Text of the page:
China's retail banking sector is now fully open for foreign banks engaging in RMB business. However, the new rules require foreign banks to incorporate in China before taking full advantage, and incorporation subjects the banks to higher registered capital requirements and various prescribed loan ratios. Existing branches of foreign banks have limited access to RMB business and are thus pressured to incorporate. The new rules, effective 11 December 2006, coincide with the fifth anniversary of China's accession to the WTO.
Key points arising out of the new rules include:
- Scope of Business
Banks incorporated in China - either as wholly foreign-owned enterprises (WFOEs) or Sino-foreign joint ventures (JVs) - may now engage in a full range of retail banking services in foreign exchange and RMB without geographical restrictions. Branches of foreign banks, however, are excluded from bank card services and may only offer a full range of other foreign exchange and RMB services to Chinese enterprises (including FIEs) and foreign nationals. For Chinese nationals, a branch of a foreign bank may only accept RMB deposits of RMB1 million (approx. US$128,000) or more.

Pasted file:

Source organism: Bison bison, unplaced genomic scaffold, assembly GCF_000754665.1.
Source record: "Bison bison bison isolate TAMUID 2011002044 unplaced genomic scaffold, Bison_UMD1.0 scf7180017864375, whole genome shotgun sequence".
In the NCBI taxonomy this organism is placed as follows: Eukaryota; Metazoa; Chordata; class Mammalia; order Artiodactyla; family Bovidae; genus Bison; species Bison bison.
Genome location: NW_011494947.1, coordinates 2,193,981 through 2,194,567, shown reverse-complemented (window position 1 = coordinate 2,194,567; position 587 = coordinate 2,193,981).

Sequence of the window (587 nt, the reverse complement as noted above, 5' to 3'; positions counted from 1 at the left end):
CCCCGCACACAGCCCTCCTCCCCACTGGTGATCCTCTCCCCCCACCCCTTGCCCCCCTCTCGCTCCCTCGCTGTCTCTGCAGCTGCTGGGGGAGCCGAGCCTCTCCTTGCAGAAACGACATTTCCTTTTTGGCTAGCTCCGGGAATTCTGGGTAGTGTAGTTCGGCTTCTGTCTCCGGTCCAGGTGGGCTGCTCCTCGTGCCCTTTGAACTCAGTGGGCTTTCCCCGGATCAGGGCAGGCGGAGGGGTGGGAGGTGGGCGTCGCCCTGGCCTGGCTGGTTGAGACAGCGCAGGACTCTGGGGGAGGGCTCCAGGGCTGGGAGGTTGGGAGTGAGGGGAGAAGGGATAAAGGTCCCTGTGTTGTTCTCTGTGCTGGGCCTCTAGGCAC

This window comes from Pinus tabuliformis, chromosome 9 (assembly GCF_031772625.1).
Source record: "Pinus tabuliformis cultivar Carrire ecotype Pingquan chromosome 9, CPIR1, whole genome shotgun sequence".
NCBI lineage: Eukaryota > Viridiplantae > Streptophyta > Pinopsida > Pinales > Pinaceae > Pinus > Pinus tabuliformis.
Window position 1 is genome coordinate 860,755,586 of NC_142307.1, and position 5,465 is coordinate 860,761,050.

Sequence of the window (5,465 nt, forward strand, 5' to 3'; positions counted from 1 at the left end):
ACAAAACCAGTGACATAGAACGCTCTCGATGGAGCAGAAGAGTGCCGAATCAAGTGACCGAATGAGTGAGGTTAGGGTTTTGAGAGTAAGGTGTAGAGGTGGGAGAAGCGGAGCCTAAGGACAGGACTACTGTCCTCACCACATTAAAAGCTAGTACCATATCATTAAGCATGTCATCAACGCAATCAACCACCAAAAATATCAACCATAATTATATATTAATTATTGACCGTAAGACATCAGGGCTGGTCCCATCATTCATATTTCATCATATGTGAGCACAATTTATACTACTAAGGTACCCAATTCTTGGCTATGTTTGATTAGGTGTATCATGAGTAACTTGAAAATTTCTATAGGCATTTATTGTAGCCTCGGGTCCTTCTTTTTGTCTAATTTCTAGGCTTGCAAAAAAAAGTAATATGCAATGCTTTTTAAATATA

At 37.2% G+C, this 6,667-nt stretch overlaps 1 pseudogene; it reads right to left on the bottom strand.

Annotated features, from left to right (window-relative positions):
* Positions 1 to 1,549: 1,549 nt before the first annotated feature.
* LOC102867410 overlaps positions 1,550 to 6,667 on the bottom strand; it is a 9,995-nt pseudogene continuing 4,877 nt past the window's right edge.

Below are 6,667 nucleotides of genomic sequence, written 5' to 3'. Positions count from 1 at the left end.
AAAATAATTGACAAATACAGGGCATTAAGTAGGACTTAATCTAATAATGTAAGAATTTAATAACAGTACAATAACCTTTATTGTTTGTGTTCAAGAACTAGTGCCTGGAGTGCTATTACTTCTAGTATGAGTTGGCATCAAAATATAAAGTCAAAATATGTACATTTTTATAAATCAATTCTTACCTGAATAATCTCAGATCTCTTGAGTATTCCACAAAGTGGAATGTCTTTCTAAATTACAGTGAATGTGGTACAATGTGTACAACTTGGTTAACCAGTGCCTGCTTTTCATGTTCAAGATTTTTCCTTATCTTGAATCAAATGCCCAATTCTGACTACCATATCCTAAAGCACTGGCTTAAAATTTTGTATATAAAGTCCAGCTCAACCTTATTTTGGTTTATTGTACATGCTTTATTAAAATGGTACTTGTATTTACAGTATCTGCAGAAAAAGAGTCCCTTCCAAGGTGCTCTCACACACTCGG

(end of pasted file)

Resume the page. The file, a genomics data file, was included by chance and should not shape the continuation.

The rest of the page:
- WFOE or JV bank capital requirements
A WFOE bank or a JV bank must have a registered capital of at least RMB1 billion (approx. US$128 million) or equivalent in foreign currency. This is the same amount required for domestic commercial banks operating nationally, although more than a three-fold increase on requirements under the previous rules. A WFOE or JV bank establishing a branch must allocate non-refundable working capital of at least RMB100 million (approx. US$12.8 million) to each branch. However, the WFOE or JV bank may only allocate up to 60% of its capital to its branches.
- Branch capital requirements
A foreign bank establishing a branch in China must allocate non-refundable working capital of at least RMB200 million (approx. US$25.6 million), double the previous minimum amount. A branch of a foreign bank is required to have non-refundable working capital of at least RMB300 million (approx. US$38.5 million) to engage in RMB business.
- Loan ratio grace periods
WFOE and JV banks must comply with China's Commercial Banking Law, under which banks must maintain a loan-to-deposit ratio of 75% or less. Loans to the same borrower must be limited to 10% or less of capital. Various other ratios are also prescribed. In recognition of the difficulties that may result, the new regulations extend a five-year grace period for reducing the loan-to-deposit ratio and a three-year grace period for reducing loans to a single borrower.